The proposed Code of Practice sets out the policy on one of the Agency's core values - openness - and describes in general terms how the Agency is going to implement it. The draft statement on risk is a broad description of how the Agency intends to deal with risks from the time they emerge, to the decision-making and enforcement stages. Both documents are also intended as a guide to what individuals and organisations can expect from the Agency.
Launching the UK-wide consultation, Agency Chairman Sir John Krebs said: "These two documents will greatly influence the way in which the Food Standards Agency operates. This is why it is important for us to know what stakeholders and the general public think about them.
"The Code of Practice on Openness, and the statement on our approach to risk, are among a number of new policy statements and procedures. Right from the start, we have been committed to consulting on them. Our aim is to get the views of as wide a range of people and organisations as possible. We hope that this will help foster trust in the way the Agency works.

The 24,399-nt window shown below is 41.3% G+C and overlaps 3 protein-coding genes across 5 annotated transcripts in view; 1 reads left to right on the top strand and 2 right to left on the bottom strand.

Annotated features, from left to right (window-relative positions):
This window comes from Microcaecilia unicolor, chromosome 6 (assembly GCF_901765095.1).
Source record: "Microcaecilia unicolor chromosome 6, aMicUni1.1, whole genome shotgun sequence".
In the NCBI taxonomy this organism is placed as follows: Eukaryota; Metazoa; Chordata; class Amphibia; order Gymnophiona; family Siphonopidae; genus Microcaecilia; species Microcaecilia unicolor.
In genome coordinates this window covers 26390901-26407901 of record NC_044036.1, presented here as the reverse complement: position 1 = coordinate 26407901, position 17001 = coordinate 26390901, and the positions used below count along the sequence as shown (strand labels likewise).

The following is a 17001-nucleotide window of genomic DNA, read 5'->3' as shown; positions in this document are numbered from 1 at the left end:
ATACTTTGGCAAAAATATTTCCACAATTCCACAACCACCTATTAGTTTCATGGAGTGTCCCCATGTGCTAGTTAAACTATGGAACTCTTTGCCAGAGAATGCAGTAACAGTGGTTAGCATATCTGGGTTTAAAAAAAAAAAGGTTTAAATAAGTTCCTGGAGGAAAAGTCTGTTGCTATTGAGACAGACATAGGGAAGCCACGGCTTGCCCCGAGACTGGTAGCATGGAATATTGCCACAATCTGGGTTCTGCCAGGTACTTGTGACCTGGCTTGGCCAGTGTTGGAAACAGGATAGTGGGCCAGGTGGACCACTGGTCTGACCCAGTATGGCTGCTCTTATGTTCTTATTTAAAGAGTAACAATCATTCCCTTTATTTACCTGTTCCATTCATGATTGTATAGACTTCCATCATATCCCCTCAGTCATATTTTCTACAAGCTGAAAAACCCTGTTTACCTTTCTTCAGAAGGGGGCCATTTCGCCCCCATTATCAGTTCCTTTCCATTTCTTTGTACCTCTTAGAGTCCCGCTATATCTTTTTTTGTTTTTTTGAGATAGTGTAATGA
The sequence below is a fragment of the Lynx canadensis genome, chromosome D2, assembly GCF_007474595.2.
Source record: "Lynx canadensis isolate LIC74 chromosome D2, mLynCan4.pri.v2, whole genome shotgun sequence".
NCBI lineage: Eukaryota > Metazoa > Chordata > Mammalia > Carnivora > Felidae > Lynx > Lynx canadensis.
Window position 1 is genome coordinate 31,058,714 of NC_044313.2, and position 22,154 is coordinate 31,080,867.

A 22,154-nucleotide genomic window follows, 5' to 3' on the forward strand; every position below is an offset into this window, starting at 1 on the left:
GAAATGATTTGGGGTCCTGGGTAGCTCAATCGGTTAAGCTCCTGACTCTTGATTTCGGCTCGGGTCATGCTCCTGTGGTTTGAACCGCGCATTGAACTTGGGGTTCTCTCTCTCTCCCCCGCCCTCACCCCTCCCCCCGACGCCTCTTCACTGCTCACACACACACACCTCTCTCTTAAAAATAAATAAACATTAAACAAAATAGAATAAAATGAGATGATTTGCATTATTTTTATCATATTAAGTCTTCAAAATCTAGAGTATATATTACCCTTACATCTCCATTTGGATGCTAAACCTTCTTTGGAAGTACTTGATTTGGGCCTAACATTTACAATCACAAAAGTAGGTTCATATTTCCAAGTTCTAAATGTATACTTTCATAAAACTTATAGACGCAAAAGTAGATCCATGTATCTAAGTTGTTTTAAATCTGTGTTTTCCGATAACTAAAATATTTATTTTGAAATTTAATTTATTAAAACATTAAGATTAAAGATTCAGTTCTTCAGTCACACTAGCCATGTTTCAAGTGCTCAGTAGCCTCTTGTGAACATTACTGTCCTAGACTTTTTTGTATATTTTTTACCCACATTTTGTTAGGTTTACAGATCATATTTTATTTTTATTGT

"To promote debate, we are launching a message board on our website about risk and openness. This is a new way of communicating with anyone who is interested in our policies. It will allow groups and individuals to have a real dialogue on the issues at stake."
The Code of Practice makes disclosure and publication of advice and information the norm. In line with this principle, information will only be withheld when strictly necessary. The Code of Practice lists the various legal constraints on publication.
Section 23 (2) of the Food Standards Act 1999 lays down a series of factors that the Agency has to consider when it makes decisions. Broadly-speaking, these are:
The draft statement on the Agency's approach to risk reflects these requirements.